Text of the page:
According to interest rate parity theory, the currency of the country with a lower interest rate should be at a forward premium in terms of the currency of the country with the higher rate. More specifically, in an efficient market with no transaction costs, the interest differential should be equal to the forward differential. When this condition is met, the forward rate should be at interest parity or equilibrium prevails in the money markets.
Interest parity ensures that the return on a hedged or covered foreign investment will just be equal to the domestic interest rate on investments of identical risk & there would be no arbitrage incentive to move money from one market to the other.

ASSUME (for now) Perfect Capital Markets, which means: 1) no risk of default on loans 2) borrowing and lending rates are equal (i.e., financial intermediaries fees are negligible)

Assume there are: 1) Domestic bonds (rate of return = iUS) 2) Foreign bonds (rate of return = iFOR) Given the assumption of perfect capital markets, there is zero doubt that these bonds will pay their promised amount. The closest realworld assets that approach this riskless characteristic are government bonds (by governments that issue their own currency).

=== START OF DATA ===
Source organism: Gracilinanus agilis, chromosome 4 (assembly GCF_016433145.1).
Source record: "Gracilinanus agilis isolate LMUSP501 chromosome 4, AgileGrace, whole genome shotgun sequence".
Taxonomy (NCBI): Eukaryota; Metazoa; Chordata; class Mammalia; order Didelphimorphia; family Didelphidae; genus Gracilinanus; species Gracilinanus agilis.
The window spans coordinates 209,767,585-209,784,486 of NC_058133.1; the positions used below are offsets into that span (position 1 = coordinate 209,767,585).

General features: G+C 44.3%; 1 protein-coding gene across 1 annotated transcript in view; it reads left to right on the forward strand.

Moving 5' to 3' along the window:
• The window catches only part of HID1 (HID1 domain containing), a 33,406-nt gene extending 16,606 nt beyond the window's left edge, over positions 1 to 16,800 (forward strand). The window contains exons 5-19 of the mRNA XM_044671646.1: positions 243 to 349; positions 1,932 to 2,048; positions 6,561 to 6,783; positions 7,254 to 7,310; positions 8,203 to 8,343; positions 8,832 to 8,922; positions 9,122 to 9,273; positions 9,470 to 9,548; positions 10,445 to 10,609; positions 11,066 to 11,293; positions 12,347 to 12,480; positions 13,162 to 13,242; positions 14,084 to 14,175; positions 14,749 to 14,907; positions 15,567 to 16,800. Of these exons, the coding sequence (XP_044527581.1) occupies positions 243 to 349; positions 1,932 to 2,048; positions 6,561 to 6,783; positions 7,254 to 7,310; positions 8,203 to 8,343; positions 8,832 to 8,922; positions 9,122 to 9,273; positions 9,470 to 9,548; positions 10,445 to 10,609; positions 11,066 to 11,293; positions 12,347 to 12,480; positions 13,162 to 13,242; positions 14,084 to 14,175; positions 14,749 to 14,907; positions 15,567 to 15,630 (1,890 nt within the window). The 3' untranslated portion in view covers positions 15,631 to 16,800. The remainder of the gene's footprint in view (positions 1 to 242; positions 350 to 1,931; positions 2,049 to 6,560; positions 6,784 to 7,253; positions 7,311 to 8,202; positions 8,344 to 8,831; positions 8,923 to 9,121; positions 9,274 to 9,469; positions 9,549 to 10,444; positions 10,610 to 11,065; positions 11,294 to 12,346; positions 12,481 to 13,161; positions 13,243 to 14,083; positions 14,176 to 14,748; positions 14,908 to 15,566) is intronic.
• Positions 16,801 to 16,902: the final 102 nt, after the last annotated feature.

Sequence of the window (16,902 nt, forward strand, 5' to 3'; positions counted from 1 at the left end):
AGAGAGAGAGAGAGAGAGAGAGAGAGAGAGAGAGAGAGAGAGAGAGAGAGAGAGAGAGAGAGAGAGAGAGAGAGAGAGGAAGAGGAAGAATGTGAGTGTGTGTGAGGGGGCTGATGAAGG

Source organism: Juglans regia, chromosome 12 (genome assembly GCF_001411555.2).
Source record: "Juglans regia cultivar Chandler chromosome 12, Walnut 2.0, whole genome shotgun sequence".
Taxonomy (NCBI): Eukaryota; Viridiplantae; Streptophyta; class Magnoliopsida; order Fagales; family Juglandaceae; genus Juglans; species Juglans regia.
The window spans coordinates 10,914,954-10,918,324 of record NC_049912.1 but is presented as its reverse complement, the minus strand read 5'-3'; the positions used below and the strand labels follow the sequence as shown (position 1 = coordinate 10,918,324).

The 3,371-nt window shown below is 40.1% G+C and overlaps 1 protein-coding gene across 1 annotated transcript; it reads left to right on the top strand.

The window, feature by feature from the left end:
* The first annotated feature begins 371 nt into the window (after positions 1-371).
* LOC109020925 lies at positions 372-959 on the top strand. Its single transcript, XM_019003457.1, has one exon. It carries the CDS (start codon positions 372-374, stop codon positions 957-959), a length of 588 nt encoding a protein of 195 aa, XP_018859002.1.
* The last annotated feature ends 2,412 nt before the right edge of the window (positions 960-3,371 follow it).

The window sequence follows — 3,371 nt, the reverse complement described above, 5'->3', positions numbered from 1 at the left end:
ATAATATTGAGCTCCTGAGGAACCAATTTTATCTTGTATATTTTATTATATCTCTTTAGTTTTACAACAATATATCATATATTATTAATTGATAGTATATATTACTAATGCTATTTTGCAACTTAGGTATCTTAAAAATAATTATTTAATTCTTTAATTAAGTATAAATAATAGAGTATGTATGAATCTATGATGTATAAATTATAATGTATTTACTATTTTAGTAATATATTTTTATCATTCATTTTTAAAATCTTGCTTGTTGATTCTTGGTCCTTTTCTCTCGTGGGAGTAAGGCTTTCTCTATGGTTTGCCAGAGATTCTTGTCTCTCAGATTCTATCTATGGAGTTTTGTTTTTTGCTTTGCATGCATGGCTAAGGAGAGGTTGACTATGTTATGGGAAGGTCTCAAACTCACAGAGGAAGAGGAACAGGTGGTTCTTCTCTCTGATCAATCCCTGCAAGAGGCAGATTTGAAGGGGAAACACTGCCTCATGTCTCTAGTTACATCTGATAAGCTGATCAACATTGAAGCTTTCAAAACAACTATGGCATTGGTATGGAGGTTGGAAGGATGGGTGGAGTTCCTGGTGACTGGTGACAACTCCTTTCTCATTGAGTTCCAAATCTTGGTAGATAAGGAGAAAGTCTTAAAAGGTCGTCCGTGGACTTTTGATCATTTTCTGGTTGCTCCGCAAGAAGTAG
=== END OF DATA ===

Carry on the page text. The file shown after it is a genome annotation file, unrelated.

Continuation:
There are two ways to that individuals can invest $s that will earn a riskless return in $s:
1) Use $s to buy the (riskless) domestic bonds or

2) Follow the following (riskless) three step process:

(i) Use $s to buy foreign currency, and then; (ii) Use the foreign currency to buy (riskless) foreign bonds, while; (iii) Selling the foreign currency forward that you will earn on the foreign bond (i.e., buy $ forward with the returns on the foreign bond)

Assume one buys a 1-yr domestic bond for $X

After one year one receives: If: $X = $100 iUS = 10% $X(1+iUS)

Then: $X(1+iUS) = $100(1.1) = $110

OR, if buying the one-year foreign bond:

First, go to foreign exchange market where:

$X is exchanged for $X(e)

If: X = 100 and e = 0.5 (/$) Then: $X(e) = $100*0.5 (/$) = 50

Next, buy foreign (1 yr) bond with $X(e). At end of year: $X(e)(1+iFOR) (which is in the foreign currency) If: X=100, e=.5(/$), and iFOR = 15%

Then: $X(e)(1+iFOR) = $100(.5)(1.15) = 57.50